Determining AWS IAM Policies According To Terraform And AWS CLI

I find myself mentioning the term Principle Of Least Privilege often, so I thought, "Let's write a practical blog post of how to implement this principle in the CI/CD realm".

In this blog post, I'll describe the process of granting the least privileges required to execute aws s3 ls and terraform apply by a CI/CD runner.


In case you're from health tech, this process might help you with qualifying some of the HIPAA compliance requirements, see HIPAA's Minimum Necessary Requirement.


Imagine this, you've created an IAM user cicd-user, with AdministratorAcess and generated the access keys AWS_ACCESS_KEY_ID and AWS_SECRET_ACCESS_KEY for that user. You've created that user so that your CI/CD service, whatever it is, GitHub Actions,, Jenkins, etc., will be able to apply changes in your AWS account.

This is a common scenario that usually happens in small startup companies, where the product and sales are far more important than meeting regulations and securing the product. But why do people do that? Because every time a CI/CD attempts to do something, figuring out which policies are required for the job is a nightmare.

"Let's provide the CI/CD service an admin permission, we'll deal with that later, we must focus on the product."


TIP: Listen to Avenged Sevenfold - Nightmare while reading this blog-post.

The Nightmare

A typical "Nightmare Situation" where you need to create an IAM policy for a CI/CD service; here goes.

  1. Create an IAM user with no permissions and generate access keys for the CI/CD service.
  2. IAM user (CI/CD job or you) invokes some aws or terraform command.
  3. If the operation fails due to authorization (403) issues, then you'll get an error message that states which permission(s), usually it's singular, is required.
  4. Add the required permission(s) to the user's IAM policy.
  5. Start again from step 2 - invoke aws or terraform ...

NOTE: Sometimes, you'll get Forbidden status code: 403, which is quite useless for finding out the required IAM permissions.

There's A Tool For That

Here comes iamlive by Ian Mckay.

Generate an IAM policy from AWS calls using client-side monitoring (CSM) or embedded proxy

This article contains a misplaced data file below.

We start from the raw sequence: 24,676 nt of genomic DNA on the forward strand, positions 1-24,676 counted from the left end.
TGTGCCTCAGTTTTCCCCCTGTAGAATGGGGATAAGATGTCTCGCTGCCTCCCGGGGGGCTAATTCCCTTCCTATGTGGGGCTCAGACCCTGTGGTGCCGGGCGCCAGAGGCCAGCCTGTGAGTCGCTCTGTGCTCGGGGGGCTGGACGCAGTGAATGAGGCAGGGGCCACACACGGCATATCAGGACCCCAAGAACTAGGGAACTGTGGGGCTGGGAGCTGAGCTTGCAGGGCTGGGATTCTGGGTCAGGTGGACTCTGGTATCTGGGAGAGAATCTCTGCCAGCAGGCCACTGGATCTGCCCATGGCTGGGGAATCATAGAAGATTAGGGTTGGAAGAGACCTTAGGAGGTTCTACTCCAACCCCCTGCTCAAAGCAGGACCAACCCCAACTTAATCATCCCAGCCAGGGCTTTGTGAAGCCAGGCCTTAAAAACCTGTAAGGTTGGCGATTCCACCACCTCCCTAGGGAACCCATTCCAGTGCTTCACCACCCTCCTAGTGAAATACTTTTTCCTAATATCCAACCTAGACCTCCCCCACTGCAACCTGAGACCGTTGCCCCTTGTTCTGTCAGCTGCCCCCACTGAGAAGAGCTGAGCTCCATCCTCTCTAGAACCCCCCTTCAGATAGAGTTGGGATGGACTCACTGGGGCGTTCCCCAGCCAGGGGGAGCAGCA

I'll focus on the Proxy Mode, which supports running iamlive as a Docker container. No worries, we'll get to that.

Proxy Mode? What Do you Mean?

The way iamlive works is pretty simple. iamlive runs in the background in proxy mode and serves, which allows access from "any IP", but only we have access to this process, so we're good. In a separated terminal, you set HTTP_PROXY, HTTPS_PROXY, and AWS_CA_BUNDLE according to iamlive.

Running iamlive in Docker

Build The Image Locally

For full visibility, since we're talking about credentials, let's build the Docker image locally. Copy-paste the following Dockerfile


ARG APP_NAME="iamlive"
ARG APP_PATH="/go/src/iamlive"

# Dev
FROM golang:${GO_VERSION}-alpine AS dev
RUN apk add --update git
    APP_PATH="${APP_PATH}" \

# Build
FROM dev as build
RUN go install

# App
FROM alpine:3.12 AS app
RUN apk --update upgrade && \
    apk add --update ca-certificates && \
WORKDIR "/app/"
COPY --from=build "/go/bin/iamlive" ./iamlive
RUN addgroup -S "appgroup" && adduser -S "appuser" -G "appgroup" && \
    chown "appuser:appgroup" "./iamlive"

USER "appuser"
EXPOSE 10080
ENTRYPOINT ["./iamlive"]
CMD ""

We need the source code of iamlive to build the Docker image, so let's git clone it and then build the Docker image. Though before building the image, let's add a .dockerignore file to copy only the required files to build the iamlive application.



Now let's get the source code and build the Docker image.

First Terminal - iamlive-test

# Get source code
git clone
cd iamlive

# Build the Docker image from source code and tag it
docker build -t iamlive-test  .

Run iamlive-test Docker Container

We need to proxy all of aws and terraform requests via iamlive-test, and then iamlive will be able to generate the relevant IAM permissions according to the invoked request. Pretty awesome, right?